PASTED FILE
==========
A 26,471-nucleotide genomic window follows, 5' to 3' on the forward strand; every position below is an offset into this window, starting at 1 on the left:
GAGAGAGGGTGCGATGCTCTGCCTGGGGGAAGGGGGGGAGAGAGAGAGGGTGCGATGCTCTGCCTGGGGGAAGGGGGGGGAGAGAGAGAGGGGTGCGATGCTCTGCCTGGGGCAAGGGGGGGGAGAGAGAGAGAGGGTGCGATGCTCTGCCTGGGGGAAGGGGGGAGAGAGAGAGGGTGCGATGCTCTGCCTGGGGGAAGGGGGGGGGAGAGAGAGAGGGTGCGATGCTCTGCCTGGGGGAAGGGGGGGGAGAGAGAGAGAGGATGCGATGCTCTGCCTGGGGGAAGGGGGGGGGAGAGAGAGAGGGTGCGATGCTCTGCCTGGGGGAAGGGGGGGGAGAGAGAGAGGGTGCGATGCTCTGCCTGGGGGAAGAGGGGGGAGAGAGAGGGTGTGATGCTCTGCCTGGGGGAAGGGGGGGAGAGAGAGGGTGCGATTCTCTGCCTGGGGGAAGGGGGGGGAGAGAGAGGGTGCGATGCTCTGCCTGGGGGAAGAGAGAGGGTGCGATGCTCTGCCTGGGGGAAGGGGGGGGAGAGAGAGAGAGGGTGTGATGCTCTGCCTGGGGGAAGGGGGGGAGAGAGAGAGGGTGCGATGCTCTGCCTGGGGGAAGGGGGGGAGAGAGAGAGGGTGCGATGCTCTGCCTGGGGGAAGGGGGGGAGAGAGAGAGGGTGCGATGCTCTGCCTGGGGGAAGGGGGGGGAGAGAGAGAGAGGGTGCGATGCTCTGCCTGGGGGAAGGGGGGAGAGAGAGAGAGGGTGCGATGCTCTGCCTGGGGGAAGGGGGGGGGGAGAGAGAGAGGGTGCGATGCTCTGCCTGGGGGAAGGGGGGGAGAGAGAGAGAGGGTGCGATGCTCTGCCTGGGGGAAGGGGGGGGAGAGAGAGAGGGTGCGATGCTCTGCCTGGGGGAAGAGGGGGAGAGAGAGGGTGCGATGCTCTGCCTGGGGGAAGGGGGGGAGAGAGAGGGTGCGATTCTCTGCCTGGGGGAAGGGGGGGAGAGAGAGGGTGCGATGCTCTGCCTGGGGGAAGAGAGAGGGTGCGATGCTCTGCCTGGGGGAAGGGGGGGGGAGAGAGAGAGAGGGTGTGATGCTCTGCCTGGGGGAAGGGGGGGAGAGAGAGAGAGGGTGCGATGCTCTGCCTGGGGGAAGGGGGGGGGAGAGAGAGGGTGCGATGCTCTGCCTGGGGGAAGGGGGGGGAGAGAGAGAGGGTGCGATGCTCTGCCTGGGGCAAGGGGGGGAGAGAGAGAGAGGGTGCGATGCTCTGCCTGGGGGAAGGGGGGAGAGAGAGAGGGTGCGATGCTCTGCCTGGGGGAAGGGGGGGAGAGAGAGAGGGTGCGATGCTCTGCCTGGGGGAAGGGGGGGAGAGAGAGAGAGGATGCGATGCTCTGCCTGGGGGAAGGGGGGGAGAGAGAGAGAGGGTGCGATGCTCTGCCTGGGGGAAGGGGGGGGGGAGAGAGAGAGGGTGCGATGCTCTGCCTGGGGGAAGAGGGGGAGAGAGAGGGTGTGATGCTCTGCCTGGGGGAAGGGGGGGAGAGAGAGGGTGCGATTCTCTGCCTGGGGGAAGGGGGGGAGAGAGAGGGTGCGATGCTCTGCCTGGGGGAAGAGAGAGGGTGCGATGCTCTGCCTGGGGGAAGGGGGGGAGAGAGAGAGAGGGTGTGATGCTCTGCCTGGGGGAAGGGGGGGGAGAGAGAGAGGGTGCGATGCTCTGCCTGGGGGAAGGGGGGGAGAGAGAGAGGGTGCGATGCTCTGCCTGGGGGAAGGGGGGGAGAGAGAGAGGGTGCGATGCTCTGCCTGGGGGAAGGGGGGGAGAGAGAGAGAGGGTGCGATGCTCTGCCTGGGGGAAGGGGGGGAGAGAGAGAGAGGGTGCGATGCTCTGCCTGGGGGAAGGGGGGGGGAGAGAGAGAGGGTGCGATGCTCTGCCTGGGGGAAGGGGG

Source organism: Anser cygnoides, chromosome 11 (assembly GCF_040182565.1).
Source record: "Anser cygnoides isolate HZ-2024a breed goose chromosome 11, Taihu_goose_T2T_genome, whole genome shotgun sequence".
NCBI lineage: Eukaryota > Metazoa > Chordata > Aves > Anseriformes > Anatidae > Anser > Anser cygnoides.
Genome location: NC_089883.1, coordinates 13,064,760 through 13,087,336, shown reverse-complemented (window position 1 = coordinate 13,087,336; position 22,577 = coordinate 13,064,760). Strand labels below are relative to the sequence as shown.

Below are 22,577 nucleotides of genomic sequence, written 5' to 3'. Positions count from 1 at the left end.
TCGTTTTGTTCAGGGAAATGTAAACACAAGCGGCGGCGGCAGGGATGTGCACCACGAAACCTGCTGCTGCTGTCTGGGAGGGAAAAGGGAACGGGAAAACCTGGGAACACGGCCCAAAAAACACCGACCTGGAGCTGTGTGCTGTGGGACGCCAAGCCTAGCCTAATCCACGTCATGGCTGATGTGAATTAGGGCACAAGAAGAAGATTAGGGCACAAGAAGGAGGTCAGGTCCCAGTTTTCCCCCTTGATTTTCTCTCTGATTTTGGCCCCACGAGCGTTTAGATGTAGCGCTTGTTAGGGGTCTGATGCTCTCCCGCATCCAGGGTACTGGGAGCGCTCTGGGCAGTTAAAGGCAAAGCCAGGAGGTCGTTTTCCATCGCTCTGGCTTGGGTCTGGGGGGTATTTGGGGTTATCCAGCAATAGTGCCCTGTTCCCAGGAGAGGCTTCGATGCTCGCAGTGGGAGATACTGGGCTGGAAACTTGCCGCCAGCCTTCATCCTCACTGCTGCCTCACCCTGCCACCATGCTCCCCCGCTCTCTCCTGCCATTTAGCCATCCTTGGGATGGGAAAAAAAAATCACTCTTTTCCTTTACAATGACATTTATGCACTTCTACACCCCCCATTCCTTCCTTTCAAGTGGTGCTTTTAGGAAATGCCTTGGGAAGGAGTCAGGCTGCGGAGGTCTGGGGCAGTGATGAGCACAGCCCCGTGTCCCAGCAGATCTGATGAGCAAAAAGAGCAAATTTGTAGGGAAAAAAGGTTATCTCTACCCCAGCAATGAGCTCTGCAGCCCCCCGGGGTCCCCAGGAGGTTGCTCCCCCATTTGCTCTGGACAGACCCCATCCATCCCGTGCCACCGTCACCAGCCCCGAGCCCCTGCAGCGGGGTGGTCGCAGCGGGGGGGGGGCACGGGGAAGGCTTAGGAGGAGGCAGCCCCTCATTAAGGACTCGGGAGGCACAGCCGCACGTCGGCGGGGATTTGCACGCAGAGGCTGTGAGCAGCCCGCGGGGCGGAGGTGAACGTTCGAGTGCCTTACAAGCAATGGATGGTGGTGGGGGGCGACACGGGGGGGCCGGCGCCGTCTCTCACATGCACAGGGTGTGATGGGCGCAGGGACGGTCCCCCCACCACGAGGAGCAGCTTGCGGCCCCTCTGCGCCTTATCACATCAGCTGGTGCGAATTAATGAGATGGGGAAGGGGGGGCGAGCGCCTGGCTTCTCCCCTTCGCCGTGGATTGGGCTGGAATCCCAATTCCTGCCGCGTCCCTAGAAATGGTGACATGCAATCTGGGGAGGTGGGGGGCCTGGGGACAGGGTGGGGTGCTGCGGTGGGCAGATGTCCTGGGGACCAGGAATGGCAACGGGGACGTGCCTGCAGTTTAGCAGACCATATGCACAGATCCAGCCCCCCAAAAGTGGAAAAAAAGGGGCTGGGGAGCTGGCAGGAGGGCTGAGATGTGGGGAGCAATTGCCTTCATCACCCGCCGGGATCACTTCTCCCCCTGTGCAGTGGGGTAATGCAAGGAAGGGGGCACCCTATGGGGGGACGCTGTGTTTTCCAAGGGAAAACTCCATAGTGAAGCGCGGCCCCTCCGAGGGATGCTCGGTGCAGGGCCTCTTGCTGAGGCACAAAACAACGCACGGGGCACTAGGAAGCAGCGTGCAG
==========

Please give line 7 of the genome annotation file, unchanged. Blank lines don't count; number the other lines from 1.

Below are 22,577 nucleotides of genomic sequence, written 5' to 3'. Positions count from 1 at the left end.